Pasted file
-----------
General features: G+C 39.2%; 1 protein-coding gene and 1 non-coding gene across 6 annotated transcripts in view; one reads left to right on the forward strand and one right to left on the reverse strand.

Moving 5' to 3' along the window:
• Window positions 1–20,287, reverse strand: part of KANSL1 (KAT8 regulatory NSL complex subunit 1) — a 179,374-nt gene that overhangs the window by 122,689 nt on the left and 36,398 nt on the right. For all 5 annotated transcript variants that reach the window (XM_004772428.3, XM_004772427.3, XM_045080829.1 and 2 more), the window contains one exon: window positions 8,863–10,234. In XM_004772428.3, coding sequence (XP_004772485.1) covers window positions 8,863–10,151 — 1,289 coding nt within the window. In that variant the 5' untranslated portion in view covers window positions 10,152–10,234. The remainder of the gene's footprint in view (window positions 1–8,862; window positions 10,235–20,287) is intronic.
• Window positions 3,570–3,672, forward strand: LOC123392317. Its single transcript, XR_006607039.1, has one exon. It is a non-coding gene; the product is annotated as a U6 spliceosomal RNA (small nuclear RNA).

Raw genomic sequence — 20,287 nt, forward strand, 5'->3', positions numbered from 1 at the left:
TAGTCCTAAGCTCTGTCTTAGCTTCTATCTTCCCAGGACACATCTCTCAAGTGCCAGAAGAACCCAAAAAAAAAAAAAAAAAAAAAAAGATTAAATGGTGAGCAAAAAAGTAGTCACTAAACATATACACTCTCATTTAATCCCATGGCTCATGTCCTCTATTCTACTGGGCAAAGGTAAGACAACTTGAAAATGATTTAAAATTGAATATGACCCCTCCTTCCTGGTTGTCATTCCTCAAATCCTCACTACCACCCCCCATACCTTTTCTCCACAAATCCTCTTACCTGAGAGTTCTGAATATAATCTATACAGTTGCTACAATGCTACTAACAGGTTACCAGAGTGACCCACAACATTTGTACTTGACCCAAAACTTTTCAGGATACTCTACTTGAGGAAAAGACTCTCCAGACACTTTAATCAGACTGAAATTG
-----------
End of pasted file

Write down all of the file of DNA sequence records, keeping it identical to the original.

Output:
General features: G+C 39.2%; 1 protein-coding gene and 1 non-coding gene across 6 annotated transcripts in view; one reads left to right on the forward strand and one right to left on the reverse strand.

Moving 5' to 3' along the window:
• Window positions 1–20,287, reverse strand: part of KANSL1 (KAT8 regulatory NSL complex subunit 1) — a 179,374-nt gene that overhangs the window by 122,689 nt on the left and 36,398 nt on the right. For all 5 annotated transcript variants that reach the window (XM_004772428.3, XM_004772427.3, XM_045080829.1 and 2 more), the window contains one exon: window positions 8,863–10,234. In XM_004772428.3, coding sequence (XP_004772485.1) covers window positions 8,863–10,151 — 1,289 coding nt within the window. In that variant the 5' untranslated portion in view covers window positions 10,152–10,234. The remainder of the gene's footprint in view (window positions 1–8,862; window positions 10,235–20,287) is intronic.
• Window positions 3,570–3,672, forward strand: LOC123392317. Its single transcript, XR_006607039.1, has one exon. It is a non-coding gene; the product is annotated as a U6 spliceosomal RNA (small nuclear RNA).

Raw genomic sequence — 20,287 nt, forward strand, 5'->3', positions numbered from 1 at the left:
TAGTCCTAAGCTCTGTCTTAGCTTCTATCTTCCCAGGACACATCTCTCAAGTGCCAGAAGAACCCAAAAAAAAAAAAAAAAAAAAAAAGATTAAATGGTGAGCAAAAAAGTAGTCACTAAACATATACACTCTCATTTAATCCCATGGCTCATGTCCTCTATTCTACTGGGCAAAGGTAAGACAACTTGAAAATGATTTAAAATTGAATATGACCCCTCCTTCCTGGTTGTCATTCCTCAAATCCTCACTACCACCCCCCATACCTTTTCTCCACAAATCCTCTTACCTGAGAGTTCTGAATATAATCTATACAGTTGCTACAATGCTACTAACAGGTTACCAGAGTGACCCACAACATTTGTACTTGACCCAAAACTTTTCAGGATACTCTACTTGAGGAAAAGACTCTCCAGACACTTTAATCAGACTGAAATTG